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The persistence of discrete antigenic types among pathogens with multiple immunogenic loci can be explained by the action of immune-mediated competition. It has previously been shown that pathogen populations will self-organize into non-overlapping subsets of antigenic variants if cross-protection between pathogen types sharing any variants is high. Here, we examine the critical question of whether such strain structure will emerge if the degree of immune-mediated competition is dependent on the number of variants shared between pathogen types, rather than in an all-or-nothing manner. Our analysis uncovers a progression from no strain structure through to discrete stable strain structure through intermediate partially structured states. This suggests that the number of loci or epitope regions required to detect linkage disequilibrium (as a manifestation of stable discrete strain structure) in pathogen populations correlates inversely with the strength of immune selection.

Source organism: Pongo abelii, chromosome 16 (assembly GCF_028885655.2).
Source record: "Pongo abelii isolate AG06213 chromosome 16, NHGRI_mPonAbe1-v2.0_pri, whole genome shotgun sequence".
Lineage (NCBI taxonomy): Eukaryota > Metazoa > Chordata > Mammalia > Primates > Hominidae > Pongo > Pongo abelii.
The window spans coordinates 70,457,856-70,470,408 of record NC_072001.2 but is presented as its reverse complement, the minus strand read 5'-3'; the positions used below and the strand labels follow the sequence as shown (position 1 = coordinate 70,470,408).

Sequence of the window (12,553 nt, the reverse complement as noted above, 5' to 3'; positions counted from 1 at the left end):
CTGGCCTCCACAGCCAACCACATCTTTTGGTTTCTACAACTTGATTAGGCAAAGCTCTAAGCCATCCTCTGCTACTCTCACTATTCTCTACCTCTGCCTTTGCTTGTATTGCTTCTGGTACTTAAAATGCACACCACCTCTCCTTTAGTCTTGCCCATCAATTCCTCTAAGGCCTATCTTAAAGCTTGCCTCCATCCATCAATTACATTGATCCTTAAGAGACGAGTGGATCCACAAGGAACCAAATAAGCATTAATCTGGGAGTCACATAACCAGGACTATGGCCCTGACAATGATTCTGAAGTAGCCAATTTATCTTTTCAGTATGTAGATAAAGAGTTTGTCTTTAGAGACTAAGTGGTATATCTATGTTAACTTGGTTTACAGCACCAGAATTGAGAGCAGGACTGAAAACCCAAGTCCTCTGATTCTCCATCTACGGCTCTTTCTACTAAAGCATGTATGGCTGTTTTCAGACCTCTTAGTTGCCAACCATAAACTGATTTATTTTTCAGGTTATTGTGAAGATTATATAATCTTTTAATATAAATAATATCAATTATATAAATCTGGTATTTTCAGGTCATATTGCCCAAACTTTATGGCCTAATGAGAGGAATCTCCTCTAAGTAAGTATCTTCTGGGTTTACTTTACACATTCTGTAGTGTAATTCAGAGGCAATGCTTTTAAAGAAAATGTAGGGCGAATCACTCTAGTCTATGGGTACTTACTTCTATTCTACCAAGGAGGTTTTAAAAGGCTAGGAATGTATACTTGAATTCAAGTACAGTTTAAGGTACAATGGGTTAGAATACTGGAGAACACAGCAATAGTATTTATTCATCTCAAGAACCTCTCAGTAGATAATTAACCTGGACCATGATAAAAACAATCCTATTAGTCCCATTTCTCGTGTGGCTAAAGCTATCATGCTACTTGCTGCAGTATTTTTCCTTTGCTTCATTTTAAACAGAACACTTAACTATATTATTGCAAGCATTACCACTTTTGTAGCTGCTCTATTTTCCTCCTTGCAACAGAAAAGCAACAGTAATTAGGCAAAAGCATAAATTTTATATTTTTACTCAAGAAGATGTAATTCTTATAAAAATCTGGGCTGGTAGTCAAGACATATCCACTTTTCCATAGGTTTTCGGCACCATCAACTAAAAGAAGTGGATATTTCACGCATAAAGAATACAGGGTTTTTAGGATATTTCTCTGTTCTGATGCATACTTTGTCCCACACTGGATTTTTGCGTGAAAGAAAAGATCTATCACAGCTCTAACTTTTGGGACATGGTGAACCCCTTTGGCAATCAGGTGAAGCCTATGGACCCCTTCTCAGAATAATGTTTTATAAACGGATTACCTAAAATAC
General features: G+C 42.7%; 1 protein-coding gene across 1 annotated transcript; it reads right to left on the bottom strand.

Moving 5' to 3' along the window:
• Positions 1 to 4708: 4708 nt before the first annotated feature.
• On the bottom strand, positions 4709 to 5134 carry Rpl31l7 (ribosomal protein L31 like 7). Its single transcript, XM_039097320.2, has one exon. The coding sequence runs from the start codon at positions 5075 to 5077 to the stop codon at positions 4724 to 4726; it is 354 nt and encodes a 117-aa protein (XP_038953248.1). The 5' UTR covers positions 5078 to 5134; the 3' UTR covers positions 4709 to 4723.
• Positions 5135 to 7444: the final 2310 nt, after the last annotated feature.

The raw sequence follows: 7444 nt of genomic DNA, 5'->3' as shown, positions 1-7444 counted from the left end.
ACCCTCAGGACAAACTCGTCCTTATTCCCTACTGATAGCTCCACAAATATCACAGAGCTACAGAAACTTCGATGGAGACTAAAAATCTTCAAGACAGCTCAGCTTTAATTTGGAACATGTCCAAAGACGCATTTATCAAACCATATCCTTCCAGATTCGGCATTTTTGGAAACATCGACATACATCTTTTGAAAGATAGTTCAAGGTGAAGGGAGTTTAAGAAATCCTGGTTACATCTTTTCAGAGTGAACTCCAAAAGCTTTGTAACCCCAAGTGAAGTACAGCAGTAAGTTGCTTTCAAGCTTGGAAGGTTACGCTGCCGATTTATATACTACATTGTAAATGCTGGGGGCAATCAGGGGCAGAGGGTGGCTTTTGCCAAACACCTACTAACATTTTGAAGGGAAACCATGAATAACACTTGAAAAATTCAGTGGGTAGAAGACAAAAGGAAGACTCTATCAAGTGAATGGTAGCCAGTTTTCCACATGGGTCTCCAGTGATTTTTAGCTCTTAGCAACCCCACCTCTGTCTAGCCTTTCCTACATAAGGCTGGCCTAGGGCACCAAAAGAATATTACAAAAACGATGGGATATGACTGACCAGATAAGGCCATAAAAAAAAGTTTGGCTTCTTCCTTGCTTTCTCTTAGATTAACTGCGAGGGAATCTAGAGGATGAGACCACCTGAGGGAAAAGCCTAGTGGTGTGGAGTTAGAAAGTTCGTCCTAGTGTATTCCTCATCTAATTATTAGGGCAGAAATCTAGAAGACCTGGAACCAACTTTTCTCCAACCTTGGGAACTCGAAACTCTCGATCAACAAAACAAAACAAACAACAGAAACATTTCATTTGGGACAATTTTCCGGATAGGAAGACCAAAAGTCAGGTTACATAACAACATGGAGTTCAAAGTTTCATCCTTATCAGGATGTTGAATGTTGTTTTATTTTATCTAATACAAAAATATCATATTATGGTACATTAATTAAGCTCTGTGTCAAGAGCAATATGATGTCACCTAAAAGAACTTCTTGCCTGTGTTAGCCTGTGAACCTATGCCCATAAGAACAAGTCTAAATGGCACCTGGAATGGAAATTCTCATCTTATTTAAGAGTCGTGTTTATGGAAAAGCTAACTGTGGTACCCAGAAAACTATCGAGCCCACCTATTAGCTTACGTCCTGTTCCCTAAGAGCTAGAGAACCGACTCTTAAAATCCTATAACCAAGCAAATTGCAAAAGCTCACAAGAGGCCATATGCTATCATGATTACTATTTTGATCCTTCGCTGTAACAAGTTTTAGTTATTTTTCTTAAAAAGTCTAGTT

Original publication




Journal article


J Theor Biol

Publication Date





363 - 373


Antigenic Variation, Communicable Diseases, Epitopes, Humans, Linkage Disequilibrium, Models, Biological, Selection, Genetic